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Adenosquamous carcinoma of lung

Adenosquamous carcinoma (ASC) of the lung is a rare type of non-small cell lung cancer. Epidemiology It is thought to constituting 0.4-4% of cases non-small cell lung cancer. Pathology The definition of adenosquamous carcinoma indicates a carcinoma showing components of adenocarcinoma and sq...
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Adrenal calcification

Adrenal calcification is not a rare finding in healthy asymptomatic people and is usually the result of previous haemorrhage or tuberculosis. Addison disease patients only occasionally develop calcification.  Pathology Aetiology Haemorrhage sepsis: Waterhouse-Friderichsen syndrome blunt abd...
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Adrenal collision tumour

An adrenal collision tumour or collision tumour of the adrenal gland is an uncommon condition where two histologically distinct tumours abut each other or are in close proximity in the same adrenal gland. Pathology Collision tumours have been reported in nearly every organ, for example, collis...
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Adrenal haemangioma

Adrenal haemangiomas are rare benign tumours that are usually incidentally identified (one example of an adrenal incidentaloma). Its significance mainly relates to the difficulty in differentiation from other malignant lesions.  Epidemiology Although these can be found at any age, they are mos...
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Adrenal metastases

Adrenal metastases are the most common malignant lesions involving the adrenal gland. Metastases are usually bilateral but may also be unilateral. Unilateral involvement is more prevalent on the left side (ratio of 1.5:1). Epidemiology They are present at autopsy in up to 27% of patients with ...
Article

Adult cervical lymphadenopathy (differential)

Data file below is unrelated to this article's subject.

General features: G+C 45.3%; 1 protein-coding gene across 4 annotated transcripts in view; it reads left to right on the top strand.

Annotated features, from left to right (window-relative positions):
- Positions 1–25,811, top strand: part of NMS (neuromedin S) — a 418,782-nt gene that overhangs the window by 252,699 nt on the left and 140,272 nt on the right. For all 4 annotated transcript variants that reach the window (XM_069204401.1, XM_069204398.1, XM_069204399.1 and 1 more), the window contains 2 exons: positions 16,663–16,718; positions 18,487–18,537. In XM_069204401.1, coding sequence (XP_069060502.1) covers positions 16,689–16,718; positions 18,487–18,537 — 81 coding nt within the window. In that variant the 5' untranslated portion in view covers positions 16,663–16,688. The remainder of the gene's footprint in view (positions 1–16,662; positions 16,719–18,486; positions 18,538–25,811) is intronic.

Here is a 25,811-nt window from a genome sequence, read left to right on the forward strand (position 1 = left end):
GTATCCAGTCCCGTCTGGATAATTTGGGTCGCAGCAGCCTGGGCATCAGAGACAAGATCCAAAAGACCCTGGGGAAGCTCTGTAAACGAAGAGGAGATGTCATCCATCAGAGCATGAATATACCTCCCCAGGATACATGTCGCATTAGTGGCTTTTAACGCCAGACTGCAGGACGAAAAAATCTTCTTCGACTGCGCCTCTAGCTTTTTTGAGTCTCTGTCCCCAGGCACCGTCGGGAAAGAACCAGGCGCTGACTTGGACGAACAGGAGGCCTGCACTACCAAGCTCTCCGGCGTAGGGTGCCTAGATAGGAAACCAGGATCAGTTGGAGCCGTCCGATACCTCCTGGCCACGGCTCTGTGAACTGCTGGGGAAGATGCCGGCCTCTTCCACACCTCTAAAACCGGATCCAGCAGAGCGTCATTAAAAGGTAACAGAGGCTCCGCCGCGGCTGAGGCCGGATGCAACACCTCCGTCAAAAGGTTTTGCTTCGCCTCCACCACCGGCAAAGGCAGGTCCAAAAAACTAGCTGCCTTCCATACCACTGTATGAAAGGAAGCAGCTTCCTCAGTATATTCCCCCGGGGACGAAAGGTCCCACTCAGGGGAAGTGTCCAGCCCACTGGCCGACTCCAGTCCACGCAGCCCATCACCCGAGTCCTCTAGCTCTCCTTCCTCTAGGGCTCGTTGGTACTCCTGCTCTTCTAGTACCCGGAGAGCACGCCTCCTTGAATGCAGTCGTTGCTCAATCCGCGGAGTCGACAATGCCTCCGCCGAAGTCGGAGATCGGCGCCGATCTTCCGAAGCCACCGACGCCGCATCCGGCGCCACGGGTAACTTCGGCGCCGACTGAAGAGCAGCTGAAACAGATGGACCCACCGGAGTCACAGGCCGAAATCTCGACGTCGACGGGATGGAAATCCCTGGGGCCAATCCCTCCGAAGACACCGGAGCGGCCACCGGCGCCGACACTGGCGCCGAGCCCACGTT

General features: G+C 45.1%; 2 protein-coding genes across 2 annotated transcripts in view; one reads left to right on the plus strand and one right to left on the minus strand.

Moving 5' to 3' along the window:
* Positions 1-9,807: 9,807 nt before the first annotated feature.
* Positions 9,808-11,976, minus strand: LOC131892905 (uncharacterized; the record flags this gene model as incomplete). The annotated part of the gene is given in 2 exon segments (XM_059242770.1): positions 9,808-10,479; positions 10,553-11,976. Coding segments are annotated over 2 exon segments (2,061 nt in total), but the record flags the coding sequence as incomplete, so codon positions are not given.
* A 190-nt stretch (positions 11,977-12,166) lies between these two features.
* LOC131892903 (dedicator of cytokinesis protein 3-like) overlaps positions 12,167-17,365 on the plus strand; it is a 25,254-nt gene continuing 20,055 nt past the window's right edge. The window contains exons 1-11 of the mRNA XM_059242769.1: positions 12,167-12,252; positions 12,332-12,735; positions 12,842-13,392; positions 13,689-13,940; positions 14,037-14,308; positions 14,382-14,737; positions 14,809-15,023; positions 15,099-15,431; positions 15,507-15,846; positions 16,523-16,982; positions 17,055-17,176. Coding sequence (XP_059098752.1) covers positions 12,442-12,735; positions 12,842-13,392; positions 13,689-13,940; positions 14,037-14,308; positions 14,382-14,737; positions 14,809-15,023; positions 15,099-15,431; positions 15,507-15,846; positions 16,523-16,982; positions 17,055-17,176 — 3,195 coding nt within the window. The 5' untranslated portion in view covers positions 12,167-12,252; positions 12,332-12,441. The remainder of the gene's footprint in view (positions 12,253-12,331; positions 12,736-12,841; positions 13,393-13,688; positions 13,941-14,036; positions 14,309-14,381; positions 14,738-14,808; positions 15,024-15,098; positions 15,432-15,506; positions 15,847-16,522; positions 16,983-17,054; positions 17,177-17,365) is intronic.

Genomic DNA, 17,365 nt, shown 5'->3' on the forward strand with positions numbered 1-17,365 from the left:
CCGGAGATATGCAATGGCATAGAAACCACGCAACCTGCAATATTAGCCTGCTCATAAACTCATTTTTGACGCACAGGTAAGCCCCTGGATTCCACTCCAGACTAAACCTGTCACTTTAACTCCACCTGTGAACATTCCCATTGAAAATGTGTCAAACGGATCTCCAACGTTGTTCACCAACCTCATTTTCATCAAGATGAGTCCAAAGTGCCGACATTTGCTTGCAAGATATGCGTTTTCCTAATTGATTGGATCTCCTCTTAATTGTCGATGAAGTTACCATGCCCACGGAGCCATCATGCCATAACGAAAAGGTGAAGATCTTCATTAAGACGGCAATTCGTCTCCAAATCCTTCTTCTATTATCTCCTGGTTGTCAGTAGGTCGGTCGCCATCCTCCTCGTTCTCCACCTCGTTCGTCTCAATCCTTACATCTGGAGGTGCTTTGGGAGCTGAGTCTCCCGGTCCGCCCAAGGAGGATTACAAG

Cervical lymphadenopathy in an adult can result from a vast number of conditions. They include: malignancy metastases  from head and neck tumours lymphoma other neoplastic lesions Castleman disease Kaposi sarcoma infection bacterial infection viral infection Epstein-Barr virus herpes...
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AFP elevation

Human alpha fetoprotein (AFP) elevation may occur in a vast number of conditions: liver tumours (hepatocellular carcinoma, hepatoblastoma) <10 ng/ml is within normal limits >20 ng/ml is above normal limits but has low specificity for tumour since it may occur in a setting of diffuse liver inj...
Article

Alveolar soft part sarcoma

Alveolar soft part sarcomas are rare, highly vascular, deep soft tissue malignancy that is classically seen in the lower extremities of young adults. They account for <1% of all soft tissue sarcomas. Epidemiology There is a slight female predilection in patients less than 30 years old 1. Path...
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Ameloblastoma

Ameloblastomas are locally aggressive benign tumours that arise from the mandible, or, less commonly, from the maxilla. Usually present as a slowly but continuously growing hard painless lesion near the angle of the mandible in the 3rd to 5th decades of life, which can be severely disfiguring if...
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Anal cancer

Anal cancer is a relatively uncommon, accounting for less than 2% of large bowel malignancies, and most of the cases are made of squamous cell carcinoma.  Epidemiology It accounts for less than 2% of large bowel malignancies and 1-6% of anorectal tumours (~1.5% of all gastrointestinal tract ma...
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Anatomy curriculum